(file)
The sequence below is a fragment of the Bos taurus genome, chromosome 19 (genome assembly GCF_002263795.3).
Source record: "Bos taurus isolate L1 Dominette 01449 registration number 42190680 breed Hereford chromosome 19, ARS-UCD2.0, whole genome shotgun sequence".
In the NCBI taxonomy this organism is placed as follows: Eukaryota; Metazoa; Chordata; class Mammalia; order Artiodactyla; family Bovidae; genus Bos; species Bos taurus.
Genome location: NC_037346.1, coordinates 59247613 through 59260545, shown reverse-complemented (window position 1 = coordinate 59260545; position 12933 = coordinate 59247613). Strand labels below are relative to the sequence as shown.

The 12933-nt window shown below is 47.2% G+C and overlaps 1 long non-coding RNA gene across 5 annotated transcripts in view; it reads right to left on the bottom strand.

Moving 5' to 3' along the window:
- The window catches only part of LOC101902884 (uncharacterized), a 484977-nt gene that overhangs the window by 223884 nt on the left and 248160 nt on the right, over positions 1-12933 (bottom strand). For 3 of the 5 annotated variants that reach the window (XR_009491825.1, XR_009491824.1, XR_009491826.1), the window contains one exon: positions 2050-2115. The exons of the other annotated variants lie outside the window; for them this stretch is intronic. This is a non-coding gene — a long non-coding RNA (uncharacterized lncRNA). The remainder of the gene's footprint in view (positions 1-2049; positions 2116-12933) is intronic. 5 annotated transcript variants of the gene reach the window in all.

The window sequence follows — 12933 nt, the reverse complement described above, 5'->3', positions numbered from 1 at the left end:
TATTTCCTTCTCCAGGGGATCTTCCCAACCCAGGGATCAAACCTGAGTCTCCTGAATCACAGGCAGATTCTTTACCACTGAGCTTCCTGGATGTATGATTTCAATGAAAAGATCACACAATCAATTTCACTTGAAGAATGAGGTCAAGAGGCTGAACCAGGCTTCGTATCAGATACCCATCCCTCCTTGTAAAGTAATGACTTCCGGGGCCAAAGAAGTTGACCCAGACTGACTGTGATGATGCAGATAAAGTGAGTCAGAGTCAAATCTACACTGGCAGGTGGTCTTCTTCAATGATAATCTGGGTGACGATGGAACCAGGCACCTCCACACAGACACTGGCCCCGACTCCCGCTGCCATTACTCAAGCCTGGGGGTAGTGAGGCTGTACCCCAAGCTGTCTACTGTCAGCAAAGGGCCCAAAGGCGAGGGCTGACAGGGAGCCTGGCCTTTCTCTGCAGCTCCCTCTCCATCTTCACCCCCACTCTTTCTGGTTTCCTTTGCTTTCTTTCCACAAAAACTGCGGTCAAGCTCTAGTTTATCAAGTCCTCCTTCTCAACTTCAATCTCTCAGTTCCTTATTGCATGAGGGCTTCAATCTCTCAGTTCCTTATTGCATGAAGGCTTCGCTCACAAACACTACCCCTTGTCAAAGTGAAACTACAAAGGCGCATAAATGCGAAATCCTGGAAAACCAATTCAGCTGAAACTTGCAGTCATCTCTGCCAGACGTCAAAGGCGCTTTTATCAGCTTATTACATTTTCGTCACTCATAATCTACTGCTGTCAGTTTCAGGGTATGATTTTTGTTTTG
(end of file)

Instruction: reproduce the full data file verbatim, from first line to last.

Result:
The sequence below is a fragment of the Bos taurus genome, chromosome 19 (genome assembly GCF_002263795.3).
Source record: "Bos taurus isolate L1 Dominette 01449 registration number 42190680 breed Hereford chromosome 19, ARS-UCD2.0, whole genome shotgun sequence".
In the NCBI taxonomy this organism is placed as follows: Eukaryota; Metazoa; Chordata; class Mammalia; order Artiodactyla; family Bovidae; genus Bos; species Bos taurus.
Genome location: NC_037346.1, coordinates 59247613 through 59260545, shown reverse-complemented (window position 1 = coordinate 59260545; position 12933 = coordinate 59247613). Strand labels below are relative to the sequence as shown.

The 12933-nt window shown below is 47.2% G+C and overlaps 1 long non-coding RNA gene across 5 annotated transcripts in view; it reads right to left on the bottom strand.

Moving 5' to 3' along the window:
- The window catches only part of LOC101902884 (uncharacterized), a 484977-nt gene that overhangs the window by 223884 nt on the left and 248160 nt on the right, over positions 1-12933 (bottom strand). For 3 of the 5 annotated variants that reach the window (XR_009491825.1, XR_009491824.1, XR_009491826.1), the window contains one exon: positions 2050-2115. The exons of the other annotated variants lie outside the window; for them this stretch is intronic. This is a non-coding gene — a long non-coding RNA (uncharacterized lncRNA). The remainder of the gene's footprint in view (positions 1-2049; positions 2116-12933) is intronic. 5 annotated transcript variants of the gene reach the window in all.

The window sequence follows — 12933 nt, the reverse complement described above, 5'->3', positions numbered from 1 at the left end:
TATTTCCTTCTCCAGGGGATCTTCCCAACCCAGGGATCAAACCTGAGTCTCCTGAATCACAGGCAGATTCTTTACCACTGAGCTTCCTGGATGTATGATTTCAATGAAAAGATCACACAATCAATTTCACTTGAAGAATGAGGTCAAGAGGCTGAACCAGGCTTCGTATCAGATACCCATCCCTCCTTGTAAAGTAATGACTTCCGGGGCCAAAGAAGTTGACCCAGACTGACTGTGATGATGCAGATAAAGTGAGTCAGAGTCAAATCTACACTGGCAGGTGGTCTTCTTCAATGATAATCTGGGTGACGATGGAACCAGGCACCTCCACACAGACACTGGCCCCGACTCCCGCTGCCATTACTCAAGCCTGGGGGTAGTGAGGCTGTACCCCAAGCTGTCTACTGTCAGCAAAGGGCCCAAAGGCGAGGGCTGACAGGGAGCCTGGCCTTTCTCTGCAGCTCCCTCTCCATCTTCACCCCCACTCTTTCTGGTTTCCTTTGCTTTCTTTCCACAAAAACTGCGGTCAAGCTCTAGTTTATCAAGTCCTCCTTCTCAACTTCAATCTCTCAGTTCCTTATTGCATGAGGGCTTCAATCTCTCAGTTCCTTATTGCATGAAGGCTTCGCTCACAAACACTACCCCTTGTCAAAGTGAAACTACAAAGGCGCATAAATGCGAAATCCTGGAAAACCAATTCAGCTGAAACTTGCAGTCATCTCTGCCAGACGTCAAAGGCGCTTTTATCAGCTTATTACATTTTCGTCACTCATAATCTACTGCTGTCAGTTTCAGGGTATGATTTTTGTTTTG